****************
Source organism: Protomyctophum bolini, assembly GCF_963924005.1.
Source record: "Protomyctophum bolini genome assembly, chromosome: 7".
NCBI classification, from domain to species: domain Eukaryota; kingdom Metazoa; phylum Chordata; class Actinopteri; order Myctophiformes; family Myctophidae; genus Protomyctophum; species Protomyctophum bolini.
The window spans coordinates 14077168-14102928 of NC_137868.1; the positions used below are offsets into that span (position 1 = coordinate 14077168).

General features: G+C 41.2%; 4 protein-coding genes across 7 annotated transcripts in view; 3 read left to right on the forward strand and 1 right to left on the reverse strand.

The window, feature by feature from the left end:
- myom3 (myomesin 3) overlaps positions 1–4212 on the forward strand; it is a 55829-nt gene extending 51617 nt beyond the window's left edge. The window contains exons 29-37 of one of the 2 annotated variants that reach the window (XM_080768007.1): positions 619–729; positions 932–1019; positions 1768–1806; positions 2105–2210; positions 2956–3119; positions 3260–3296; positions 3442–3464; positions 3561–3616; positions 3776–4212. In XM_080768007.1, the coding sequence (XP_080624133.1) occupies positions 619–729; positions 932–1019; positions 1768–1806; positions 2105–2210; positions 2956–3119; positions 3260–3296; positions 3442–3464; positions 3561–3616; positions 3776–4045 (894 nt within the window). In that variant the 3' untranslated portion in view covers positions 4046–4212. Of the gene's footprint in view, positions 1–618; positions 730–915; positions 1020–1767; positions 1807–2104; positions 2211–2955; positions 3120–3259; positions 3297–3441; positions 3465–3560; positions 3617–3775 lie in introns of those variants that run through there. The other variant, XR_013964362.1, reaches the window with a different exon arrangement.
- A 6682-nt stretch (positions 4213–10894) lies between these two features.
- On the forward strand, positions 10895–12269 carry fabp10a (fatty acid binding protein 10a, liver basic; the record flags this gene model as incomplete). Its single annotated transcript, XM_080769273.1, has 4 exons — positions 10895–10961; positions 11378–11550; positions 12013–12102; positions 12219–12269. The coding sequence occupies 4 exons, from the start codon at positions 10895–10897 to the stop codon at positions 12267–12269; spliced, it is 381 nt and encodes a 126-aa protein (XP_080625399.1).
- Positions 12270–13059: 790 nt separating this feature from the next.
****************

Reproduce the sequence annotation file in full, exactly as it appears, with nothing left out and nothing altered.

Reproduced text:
Source organism: Protomyctophum bolini, assembly GCF_963924005.1.
Source record: "Protomyctophum bolini genome assembly, chromosome: 7".
NCBI classification, from domain to species: domain Eukaryota; kingdom Metazoa; phylum Chordata; class Actinopteri; order Myctophiformes; family Myctophidae; genus Protomyctophum; species Protomyctophum bolini.
The window spans coordinates 14077168-14102928 of NC_137868.1; the positions used below are offsets into that span (position 1 = coordinate 14077168).

General features: G+C 41.2%; 4 protein-coding genes across 7 annotated transcripts in view; 3 read left to right on the forward strand and 1 right to left on the reverse strand.

The window, feature by feature from the left end:
- myom3 (myomesin 3) overlaps positions 1–4212 on the forward strand; it is a 55829-nt gene extending 51617 nt beyond the window's left edge. The window contains exons 29-37 of one of the 2 annotated variants that reach the window (XM_080768007.1): positions 619–729; positions 932–1019; positions 1768–1806; positions 2105–2210; positions 2956–3119; positions 3260–3296; positions 3442–3464; positions 3561–3616; positions 3776–4212. In XM_080768007.1, the coding sequence (XP_080624133.1) occupies positions 619–729; positions 932–1019; positions 1768–1806; positions 2105–2210; positions 2956–3119; positions 3260–3296; positions 3442–3464; positions 3561–3616; positions 3776–4045 (894 nt within the window). In that variant the 3' untranslated portion in view covers positions 4046–4212. Of the gene's footprint in view, positions 1–618; positions 730–915; positions 1020–1767; positions 1807–2104; positions 2211–2955; positions 3120–3259; positions 3297–3441; positions 3465–3560; positions 3617–3775 lie in introns of those variants that run through there. The other variant, XR_013964362.1, reaches the window with a different exon arrangement.
- A 6682-nt stretch (positions 4213–10894) lies between these two features.
- On the forward strand, positions 10895–12269 carry fabp10a (fatty acid binding protein 10a, liver basic; the record flags this gene model as incomplete). Its single annotated transcript, XM_080769273.1, has 4 exons — positions 10895–10961; positions 11378–11550; positions 12013–12102; positions 12219–12269. The coding sequence occupies 4 exons, from the start codon at positions 10895–10897 to the stop codon at positions 12267–12269; spliced, it is 381 nt and encodes a 126-aa protein (XP_080625399.1).
- Positions 12270–13059: 790 nt separating this feature from the next.